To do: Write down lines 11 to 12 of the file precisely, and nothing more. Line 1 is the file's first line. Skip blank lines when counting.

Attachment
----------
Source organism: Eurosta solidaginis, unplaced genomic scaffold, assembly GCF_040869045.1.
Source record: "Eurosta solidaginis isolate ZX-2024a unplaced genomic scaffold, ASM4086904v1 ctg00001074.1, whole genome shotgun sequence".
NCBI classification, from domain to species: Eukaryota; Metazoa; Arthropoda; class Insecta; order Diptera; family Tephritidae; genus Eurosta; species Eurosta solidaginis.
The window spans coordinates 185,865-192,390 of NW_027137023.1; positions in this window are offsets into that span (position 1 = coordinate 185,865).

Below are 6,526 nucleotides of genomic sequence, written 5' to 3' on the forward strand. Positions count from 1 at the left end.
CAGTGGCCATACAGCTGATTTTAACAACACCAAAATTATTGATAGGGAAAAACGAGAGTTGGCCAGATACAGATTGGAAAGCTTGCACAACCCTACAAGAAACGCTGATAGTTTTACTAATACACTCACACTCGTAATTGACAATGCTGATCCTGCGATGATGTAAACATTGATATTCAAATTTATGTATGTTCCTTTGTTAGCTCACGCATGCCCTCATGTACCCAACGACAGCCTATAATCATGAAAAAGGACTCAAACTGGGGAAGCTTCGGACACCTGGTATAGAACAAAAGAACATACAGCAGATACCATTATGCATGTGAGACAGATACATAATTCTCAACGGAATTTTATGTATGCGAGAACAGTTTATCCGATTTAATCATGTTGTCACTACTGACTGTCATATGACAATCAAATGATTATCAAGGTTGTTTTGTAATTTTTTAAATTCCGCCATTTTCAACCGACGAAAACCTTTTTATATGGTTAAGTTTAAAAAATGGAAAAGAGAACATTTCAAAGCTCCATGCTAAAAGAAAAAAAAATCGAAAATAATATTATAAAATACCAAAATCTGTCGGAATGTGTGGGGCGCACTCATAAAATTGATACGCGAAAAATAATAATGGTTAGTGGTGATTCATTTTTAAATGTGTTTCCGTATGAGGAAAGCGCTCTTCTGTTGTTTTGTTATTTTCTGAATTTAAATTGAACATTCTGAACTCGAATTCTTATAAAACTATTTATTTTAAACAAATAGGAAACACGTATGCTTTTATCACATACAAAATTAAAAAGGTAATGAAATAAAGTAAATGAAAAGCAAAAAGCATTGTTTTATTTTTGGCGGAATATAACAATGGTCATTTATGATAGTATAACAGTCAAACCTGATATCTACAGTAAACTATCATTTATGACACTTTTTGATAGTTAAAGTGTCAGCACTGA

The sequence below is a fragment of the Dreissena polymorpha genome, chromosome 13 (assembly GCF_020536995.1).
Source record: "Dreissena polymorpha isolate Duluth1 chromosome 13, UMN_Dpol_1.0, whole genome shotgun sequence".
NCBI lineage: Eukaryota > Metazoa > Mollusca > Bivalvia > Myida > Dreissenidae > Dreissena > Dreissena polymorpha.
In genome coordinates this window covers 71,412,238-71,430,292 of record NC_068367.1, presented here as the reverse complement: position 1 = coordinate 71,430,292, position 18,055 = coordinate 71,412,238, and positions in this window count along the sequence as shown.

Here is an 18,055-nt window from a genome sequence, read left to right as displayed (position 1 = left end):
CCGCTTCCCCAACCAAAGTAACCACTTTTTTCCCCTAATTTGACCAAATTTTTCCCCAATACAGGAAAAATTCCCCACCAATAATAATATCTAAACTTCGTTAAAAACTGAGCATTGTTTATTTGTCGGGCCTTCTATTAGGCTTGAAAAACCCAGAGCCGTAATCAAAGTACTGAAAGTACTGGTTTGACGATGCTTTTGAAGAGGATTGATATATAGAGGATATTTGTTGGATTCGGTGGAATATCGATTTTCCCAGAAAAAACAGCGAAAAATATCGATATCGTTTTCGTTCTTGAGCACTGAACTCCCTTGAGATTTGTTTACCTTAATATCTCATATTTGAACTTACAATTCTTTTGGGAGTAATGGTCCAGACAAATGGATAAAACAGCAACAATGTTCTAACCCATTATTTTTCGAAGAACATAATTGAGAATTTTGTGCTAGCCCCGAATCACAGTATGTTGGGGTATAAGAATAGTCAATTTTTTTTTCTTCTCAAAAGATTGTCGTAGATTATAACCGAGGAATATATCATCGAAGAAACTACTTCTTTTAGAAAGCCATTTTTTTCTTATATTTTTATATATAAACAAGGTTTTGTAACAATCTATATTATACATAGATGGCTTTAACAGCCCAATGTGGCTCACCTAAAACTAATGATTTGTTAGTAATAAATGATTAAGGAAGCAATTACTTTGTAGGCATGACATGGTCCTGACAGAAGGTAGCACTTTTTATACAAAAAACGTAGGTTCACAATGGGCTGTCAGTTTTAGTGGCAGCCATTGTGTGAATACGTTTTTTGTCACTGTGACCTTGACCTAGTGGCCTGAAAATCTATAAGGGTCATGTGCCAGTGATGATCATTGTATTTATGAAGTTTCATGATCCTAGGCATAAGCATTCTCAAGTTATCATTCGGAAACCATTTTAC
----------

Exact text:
Here is an 18,055-nt window from a genome sequence, read left to right as displayed (position 1 = left end):
CCGCTTCCCCAACCAAAGTAACCACTTTTTTCCCCTAATTTGACCAAATTTTTCCCCAATACAGGAAAAATTCCCCACCAATAATAATATCTAAACTTCGTTAAAAACTGAGCATTGTTTATTTGTCGGGCCTTCTATTAGGCTTGAAAAACCCAGAGCCGTAATCAAAGTACTGAAAGTACTGGTTTGACGATGCTTTTGAAGAGGATTGATATATAGAGGATATTTGTTGGATTCGGTGGAATATCGATTTTCCCAGAAAAAACAGCGAAAAATATCGATATCGTTTTCGTTCTTGAGCACTGAACTCCCTTGAGATTTGTTTACCTTAATATCTCATATTTGAACTTACAATTCTTTTGGGAGTAATGGTCCAGACAAATGGATAAAACAGCAACAATGTTCTAACCCATTATTTTTCGAAGAACATAATTGAGAATTTTGTGCTAGCCCCGAATCACAGTATGTTGGGGTATAAGAATAGTCAATTTTTTTTTCTTCTCAAAAGATTGTCGTAGATTATAACCGAGGAATATATCATCGAAGAAACTACTTCTTTTAGAAAGCCATTTTTTTCTTATATTTTTATATATAAACAAGGTTTTGTAACAATCTATATTATACATAGATGGCTTTAACAGCCCAATGTGGCTCACCTAAAACTAATGATTTGTTAGTAATAAATGATTAAGGAAGCAATTACTTTGTAGGCATGACATGGTCCTGACAGAAGGTAGCACTTTTTATACAAAAAACGTAGGTTCACAATGGGCTGTCAGTTTTAGTGGCAGCCATTGTGTGAATACGTTTTTTGTCACTGTGACCTTGACCTAGTGGCCTGAAAATCTATAAGGGTCATGTGCCAGTGATGATCATTGTATTTATGAAGTTTCATGATCCTAGGCATAAGCATTCTCAAGTTATCATTCGGAAACCATTTTAC